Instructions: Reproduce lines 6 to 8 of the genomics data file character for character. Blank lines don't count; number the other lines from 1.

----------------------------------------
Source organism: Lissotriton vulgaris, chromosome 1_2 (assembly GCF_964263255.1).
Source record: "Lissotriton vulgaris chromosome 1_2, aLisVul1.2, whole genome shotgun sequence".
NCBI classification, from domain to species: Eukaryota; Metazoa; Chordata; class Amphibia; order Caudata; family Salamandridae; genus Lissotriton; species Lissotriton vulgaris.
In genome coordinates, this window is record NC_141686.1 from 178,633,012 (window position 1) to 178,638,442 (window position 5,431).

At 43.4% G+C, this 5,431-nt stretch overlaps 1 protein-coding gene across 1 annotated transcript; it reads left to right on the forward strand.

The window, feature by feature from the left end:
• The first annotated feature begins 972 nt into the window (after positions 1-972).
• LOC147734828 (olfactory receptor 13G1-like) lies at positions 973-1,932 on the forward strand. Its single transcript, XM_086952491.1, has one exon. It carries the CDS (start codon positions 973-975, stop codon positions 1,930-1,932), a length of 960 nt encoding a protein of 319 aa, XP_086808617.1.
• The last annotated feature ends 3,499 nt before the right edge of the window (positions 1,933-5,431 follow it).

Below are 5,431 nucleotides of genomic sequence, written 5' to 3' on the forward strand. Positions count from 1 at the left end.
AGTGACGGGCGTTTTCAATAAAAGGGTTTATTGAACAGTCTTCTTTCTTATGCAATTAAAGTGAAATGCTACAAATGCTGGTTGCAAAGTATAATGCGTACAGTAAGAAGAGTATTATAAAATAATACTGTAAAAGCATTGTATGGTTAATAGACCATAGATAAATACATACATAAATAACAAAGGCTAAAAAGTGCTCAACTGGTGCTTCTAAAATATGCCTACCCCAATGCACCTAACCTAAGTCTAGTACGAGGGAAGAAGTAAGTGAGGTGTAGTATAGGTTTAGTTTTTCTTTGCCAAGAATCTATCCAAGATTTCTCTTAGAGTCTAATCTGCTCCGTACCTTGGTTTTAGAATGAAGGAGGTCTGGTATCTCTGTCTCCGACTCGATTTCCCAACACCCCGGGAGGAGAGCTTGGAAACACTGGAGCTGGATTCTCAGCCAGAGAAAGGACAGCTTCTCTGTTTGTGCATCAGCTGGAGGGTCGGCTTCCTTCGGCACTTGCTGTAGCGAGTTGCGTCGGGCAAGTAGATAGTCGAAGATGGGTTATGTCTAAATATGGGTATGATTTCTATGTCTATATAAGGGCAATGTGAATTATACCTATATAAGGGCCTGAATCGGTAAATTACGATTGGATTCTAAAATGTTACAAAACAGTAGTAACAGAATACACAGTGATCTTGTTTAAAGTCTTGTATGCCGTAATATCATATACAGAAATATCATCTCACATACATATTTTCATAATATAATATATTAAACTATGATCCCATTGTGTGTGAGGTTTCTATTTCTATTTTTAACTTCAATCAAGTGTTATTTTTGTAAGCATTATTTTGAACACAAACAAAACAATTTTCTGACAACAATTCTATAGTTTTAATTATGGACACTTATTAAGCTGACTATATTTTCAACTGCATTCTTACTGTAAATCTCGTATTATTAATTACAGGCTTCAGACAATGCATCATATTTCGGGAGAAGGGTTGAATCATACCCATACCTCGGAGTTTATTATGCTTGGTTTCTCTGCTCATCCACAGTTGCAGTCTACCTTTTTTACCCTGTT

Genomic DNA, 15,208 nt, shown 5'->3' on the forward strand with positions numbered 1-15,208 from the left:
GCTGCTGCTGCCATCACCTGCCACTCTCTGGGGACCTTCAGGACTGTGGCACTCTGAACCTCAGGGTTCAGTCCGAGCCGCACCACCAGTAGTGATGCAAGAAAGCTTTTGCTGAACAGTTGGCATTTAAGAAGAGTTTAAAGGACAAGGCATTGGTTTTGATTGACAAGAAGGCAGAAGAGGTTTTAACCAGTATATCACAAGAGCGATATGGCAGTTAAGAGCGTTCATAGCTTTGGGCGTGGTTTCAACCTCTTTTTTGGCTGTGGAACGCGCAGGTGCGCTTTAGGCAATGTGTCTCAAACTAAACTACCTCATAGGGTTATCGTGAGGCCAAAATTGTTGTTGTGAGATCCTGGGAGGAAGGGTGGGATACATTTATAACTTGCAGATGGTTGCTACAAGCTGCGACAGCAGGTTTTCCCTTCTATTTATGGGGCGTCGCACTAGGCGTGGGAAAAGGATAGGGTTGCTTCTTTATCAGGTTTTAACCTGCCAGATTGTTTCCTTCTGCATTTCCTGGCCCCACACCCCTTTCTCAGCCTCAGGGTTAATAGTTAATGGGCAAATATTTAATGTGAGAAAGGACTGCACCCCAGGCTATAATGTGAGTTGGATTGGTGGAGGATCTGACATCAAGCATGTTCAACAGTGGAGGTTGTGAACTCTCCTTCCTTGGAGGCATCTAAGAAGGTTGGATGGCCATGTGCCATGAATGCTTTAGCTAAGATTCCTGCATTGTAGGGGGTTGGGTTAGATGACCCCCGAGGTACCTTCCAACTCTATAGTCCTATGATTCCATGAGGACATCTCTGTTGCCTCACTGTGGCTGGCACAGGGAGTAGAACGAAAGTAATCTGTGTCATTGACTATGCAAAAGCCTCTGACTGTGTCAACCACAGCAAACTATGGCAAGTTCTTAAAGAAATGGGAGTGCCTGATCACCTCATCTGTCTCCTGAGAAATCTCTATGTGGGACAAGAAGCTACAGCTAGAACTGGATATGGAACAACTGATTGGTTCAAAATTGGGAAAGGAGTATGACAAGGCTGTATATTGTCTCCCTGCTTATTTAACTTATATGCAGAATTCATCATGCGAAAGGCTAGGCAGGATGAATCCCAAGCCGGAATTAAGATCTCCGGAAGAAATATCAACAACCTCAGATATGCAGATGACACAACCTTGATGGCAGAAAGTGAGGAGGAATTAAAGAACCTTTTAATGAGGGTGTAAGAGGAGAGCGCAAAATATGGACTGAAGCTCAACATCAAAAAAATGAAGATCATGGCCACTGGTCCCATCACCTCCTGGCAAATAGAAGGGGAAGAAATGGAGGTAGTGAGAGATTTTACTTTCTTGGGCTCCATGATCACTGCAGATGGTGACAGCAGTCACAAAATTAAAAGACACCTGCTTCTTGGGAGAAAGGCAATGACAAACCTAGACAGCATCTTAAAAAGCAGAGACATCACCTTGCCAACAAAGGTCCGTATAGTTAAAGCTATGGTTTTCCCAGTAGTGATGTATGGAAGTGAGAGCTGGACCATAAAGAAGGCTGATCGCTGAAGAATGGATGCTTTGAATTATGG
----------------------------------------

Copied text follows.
The window, feature by feature from the left end:
• The first annotated feature begins 972 nt into the window (after positions 1-972).
• LOC147734828 (olfactory receptor 13G1-like) lies at positions 973-1,932 on the forward strand. Its single transcript, XM_086952491.1, has one exon. It carries the CDS (start codon positions 973-975, stop codon positions 1,930-1,932), a length of 960 nt encoding a protein of 319 aa, XP_086808617.1.